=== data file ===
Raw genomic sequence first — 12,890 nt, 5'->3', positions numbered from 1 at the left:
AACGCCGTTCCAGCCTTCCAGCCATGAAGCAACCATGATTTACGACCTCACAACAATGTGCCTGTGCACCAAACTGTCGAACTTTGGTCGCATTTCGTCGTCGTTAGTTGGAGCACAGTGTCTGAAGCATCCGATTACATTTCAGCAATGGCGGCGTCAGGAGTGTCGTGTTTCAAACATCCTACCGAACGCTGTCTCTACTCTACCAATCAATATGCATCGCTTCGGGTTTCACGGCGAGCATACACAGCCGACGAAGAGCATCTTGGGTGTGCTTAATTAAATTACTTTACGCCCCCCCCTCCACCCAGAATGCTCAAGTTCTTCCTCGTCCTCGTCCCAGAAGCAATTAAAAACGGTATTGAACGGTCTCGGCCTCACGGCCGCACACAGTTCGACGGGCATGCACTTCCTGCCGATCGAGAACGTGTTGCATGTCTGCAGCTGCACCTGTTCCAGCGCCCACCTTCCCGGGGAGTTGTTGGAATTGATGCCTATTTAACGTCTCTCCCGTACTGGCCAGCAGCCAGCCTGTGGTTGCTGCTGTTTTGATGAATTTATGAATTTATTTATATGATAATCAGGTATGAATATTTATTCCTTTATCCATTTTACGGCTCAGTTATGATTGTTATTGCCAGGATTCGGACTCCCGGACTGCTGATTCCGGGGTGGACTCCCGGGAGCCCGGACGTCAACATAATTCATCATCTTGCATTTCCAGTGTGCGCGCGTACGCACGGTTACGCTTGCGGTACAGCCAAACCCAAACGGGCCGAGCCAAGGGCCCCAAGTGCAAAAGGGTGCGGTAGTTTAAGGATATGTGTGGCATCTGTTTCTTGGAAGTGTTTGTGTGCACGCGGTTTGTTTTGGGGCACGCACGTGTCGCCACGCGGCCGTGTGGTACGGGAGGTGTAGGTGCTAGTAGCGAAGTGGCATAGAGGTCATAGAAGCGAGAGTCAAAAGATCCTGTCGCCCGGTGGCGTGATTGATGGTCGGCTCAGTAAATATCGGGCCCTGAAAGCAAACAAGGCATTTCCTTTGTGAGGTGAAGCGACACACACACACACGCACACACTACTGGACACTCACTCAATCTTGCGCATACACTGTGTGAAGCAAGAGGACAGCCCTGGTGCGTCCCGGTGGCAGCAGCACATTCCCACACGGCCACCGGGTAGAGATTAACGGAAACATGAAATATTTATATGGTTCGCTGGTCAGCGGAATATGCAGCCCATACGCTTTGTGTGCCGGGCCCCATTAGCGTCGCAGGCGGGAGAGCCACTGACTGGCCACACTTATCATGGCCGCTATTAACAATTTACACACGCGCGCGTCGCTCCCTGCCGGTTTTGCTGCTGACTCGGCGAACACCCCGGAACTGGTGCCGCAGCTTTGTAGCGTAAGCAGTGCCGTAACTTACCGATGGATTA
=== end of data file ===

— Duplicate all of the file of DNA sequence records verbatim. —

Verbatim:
Raw genomic sequence first — 12,890 nt, 5'->3', positions numbered from 1 at the left:
AACGCCGTTCCAGCCTTCCAGCCATGAAGCAACCATGATTTACGACCTCACAACAATGTGCCTGTGCACCAAACTGTCGAACTTTGGTCGCATTTCGTCGTCGTTAGTTGGAGCACAGTGTCTGAAGCATCCGATTACATTTCAGCAATGGCGGCGTCAGGAGTGTCGTGTTTCAAACATCCTACCGAACGCTGTCTCTACTCTACCAATCAATATGCATCGCTTCGGGTTTCACGGCGAGCATACACAGCCGACGAAGAGCATCTTGGGTGTGCTTAATTAAATTACTTTACGCCCCCCCCTCCACCCAGAATGCTCAAGTTCTTCCTCGTCCTCGTCCCAGAAGCAATTAAAAACGGTATTGAACGGTCTCGGCCTCACGGCCGCACACAGTTCGACGGGCATGCACTTCCTGCCGATCGAGAACGTGTTGCATGTCTGCAGCTGCACCTGTTCCAGCGCCCACCTTCCCGGGGAGTTGTTGGAATTGATGCCTATTTAACGTCTCTCCCGTACTGGCCAGCAGCCAGCCTGTGGTTGCTGCTGTTTTGATGAATTTATGAATTTATTTATATGATAATCAGGTATGAATATTTATTCCTTTATCCATTTTACGGCTCAGTTATGATTGTTATTGCCAGGATTCGGACTCCCGGACTGCTGATTCCGGGGTGGACTCCCGGGAGCCCGGACGTCAACATAATTCATCATCTTGCATTTCCAGTGTGCGCGCGTACGCACGGTTACGCTTGCGGTACAGCCAAACCCAAACGGGCCGAGCCAAGGGCCCCAAGTGCAAAAGGGTGCGGTAGTTTAAGGATATGTGTGGCATCTGTTTCTTGGAAGTGTTTGTGTGCACGCGGTTTGTTTTGGGGCACGCACGTGTCGCCACGCGGCCGTGTGGTACGGGAGGTGTAGGTGCTAGTAGCGAAGTGGCATAGAGGTCATAGAAGCGAGAGTCAAAAGATCCTGTCGCCCGGTGGCGTGATTGATGGTCGGCTCAGTAAATATCGGGCCCTGAAAGCAAACAAGGCATTTCCTTTGTGAGGTGAAGCGACACACACACACACGCACACACTACTGGACACTCACTCAATCTTGCGCATACACTGTGTGAAGCAAGAGGACAGCCCTGGTGCGTCCCGGTGGCAGCAGCACATTCCCACACGGCCACCGGGTAGAGATTAACGGAAACATGAAATATTTATATGGTTCGCTGGTCAGCGGAATATGCAGCCCATACGCTTTGTGTGCCGGGCCCCATTAGCGTCGCAGGCGGGAGAGCCACTGACTGGCCACACTTATCATGGCCGCTATTAACAATTTACACACGCGCGCGTCGCTCCCTGCCGGTTTTGCTGCTGACTCGGCGAACACCCCGGAACTGGTGCCGCAGCTTTGTAGCGTAAGCAGTGCCGTAACTTACCGATGGATTA